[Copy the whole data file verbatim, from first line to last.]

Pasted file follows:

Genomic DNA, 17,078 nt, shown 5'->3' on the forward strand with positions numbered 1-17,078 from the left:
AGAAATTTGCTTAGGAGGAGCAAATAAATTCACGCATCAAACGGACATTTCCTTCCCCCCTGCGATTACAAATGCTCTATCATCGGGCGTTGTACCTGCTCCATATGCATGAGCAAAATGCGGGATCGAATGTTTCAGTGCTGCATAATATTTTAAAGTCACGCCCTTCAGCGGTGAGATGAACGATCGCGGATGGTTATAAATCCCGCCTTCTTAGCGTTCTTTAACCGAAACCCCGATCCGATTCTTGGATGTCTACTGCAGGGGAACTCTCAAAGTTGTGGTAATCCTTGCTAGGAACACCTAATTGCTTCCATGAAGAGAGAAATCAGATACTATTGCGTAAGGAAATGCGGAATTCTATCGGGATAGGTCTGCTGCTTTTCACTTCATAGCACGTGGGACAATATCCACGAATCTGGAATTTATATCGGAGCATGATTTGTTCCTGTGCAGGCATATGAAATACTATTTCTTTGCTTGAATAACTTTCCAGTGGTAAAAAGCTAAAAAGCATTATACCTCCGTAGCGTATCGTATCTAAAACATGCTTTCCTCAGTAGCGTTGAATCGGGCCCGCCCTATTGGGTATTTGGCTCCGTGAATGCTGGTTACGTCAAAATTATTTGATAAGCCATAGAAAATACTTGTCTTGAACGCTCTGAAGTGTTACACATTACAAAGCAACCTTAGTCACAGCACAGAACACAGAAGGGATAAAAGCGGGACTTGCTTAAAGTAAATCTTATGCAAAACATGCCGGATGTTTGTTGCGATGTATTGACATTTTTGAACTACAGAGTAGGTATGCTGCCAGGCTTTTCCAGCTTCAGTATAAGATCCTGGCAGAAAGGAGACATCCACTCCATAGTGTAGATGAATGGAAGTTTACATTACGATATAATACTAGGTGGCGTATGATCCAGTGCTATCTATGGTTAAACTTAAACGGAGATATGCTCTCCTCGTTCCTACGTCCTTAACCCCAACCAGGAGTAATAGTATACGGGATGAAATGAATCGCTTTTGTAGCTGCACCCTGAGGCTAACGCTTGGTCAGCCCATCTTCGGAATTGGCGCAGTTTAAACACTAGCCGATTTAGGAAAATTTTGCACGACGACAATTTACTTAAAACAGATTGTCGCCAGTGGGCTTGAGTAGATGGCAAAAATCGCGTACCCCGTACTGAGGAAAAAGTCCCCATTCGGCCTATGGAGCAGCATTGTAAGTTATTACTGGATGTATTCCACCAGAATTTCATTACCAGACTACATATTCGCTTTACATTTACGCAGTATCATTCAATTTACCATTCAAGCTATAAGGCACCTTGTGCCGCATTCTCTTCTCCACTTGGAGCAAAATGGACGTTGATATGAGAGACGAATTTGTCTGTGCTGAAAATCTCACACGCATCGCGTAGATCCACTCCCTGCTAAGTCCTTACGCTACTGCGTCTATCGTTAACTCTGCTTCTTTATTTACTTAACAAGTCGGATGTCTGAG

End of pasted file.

Genomic DNA, 17,078 nt, shown 5'->3' on the forward strand with positions numbered 1-17,078 from the left:
AGAAATTTGCTTAGGAGGAGCAAATAAATTCACGCATCAAACGGACATTTCCTTCCCCCCTGCGATTACAAATGCTCTATCATCGGGCGTTGTACCTGCTCCATATGCATGAGCAAAATGCGGGATCGAATGTTTCAGTGCTGCATAATATTTTAAAGTCACGCCCTTCAGCGGTGAGATGAACGATCGCGGATGGTTATAAATCCCGCCTTCTTAGCGTTCTTTAACCGAAACCCCGATCCGATTCTTGGATGTCTACTGCAGGGGAACTCTCAAAGTTGTGGTAATCCTTGCTAGGAACACCTAATTGCTTCCATGAAGAGAGAAATCAGATACTATTGCGTAAGGAAATGCGGAATTCTATCGGGATAGGTCTGCTGCTTTTCACTTCATAGCACGTGGGACAATATCCACGAATCTGGAATTTATATCGGAGCATGATTTGTTCCTGTGCAGGCATATGAAATACTATTTCTTTGCTTGAATAACTTTCCAGTGGTAAAAAGCTAAAAAGCATTATACCTCCGTAGCGTATCGTATCTAAAACATGCTTTCCTCAGTAGCGTTGAATCGGGCCCGCCCTATTGGGTATTTGGCTCCGTGAATGCTGGTTACGTCAAAATTATTTGATAAGCCATAGAAAATACTTGTCTTGAACGCTCTGAAGTGTTACACATTACAAAGCAACCTTAGTCACAGCACAGAACACAGAAGGGATAAAAGCGGGACTTGCTTAAAGTAAATCTTATGCAAAACATGCCGGATGTTTGTTGCGATGTATTGACATTTTTGAACTACAGAGTAGGTATGCTGCCAGGCTTTTCCAGCTTCAGTATAAGATCCTGGCAGAAAGGAGACATCCACTCCATAGTGTAGATGAATGGAAGTTTACATTACGATATAATACTAGGTGGCGTATGATCCAGTGCTATCTATGGTTAAACTTAAACGGAGATATGCTCTCCTCGTTCCTACGTCCTTAACCCCAACCAGGAGTAATAGTATACGGGATGAAATGAATCGCTTTTGTAGCTGCACCCTGAGGCTAACGCTTGGTCAGCCCATCTTCGGAATTGGCGCAGTTTAAACACTAGCCGATTTAGGAAAATTTTGCACGACGACAATTTACTTAAAACAGATTGTCGCCAGTGGGCTTGAGTAGATGGCAAAAATCGCGTACCCCGTACTGAGGAAAAAGTCCCCATTCGGCCTATGGAGCAGCATTGTAAGTTATTACTGGATGTATTCCACCAGAATTTCATTACCAGACTACATATTCGCTTTACATTTACGCAGTATCATTCAATTTACCATTCAAGCTATAAGGCACCTTGTGCCGCATTCTCTTCTCCACTTGGAGCAAAATGGACGTTGATATGAGAGACGAATTTGTCTGTGCTGAAAATCTCACACGCATCGCGTAGATCCACTCCCTGCTAAGTCCTTACGCTACTGCGTCTATCGTTAACTCTGCTTCTTTATTTACTTAACAAGTCGGATGTCTGAG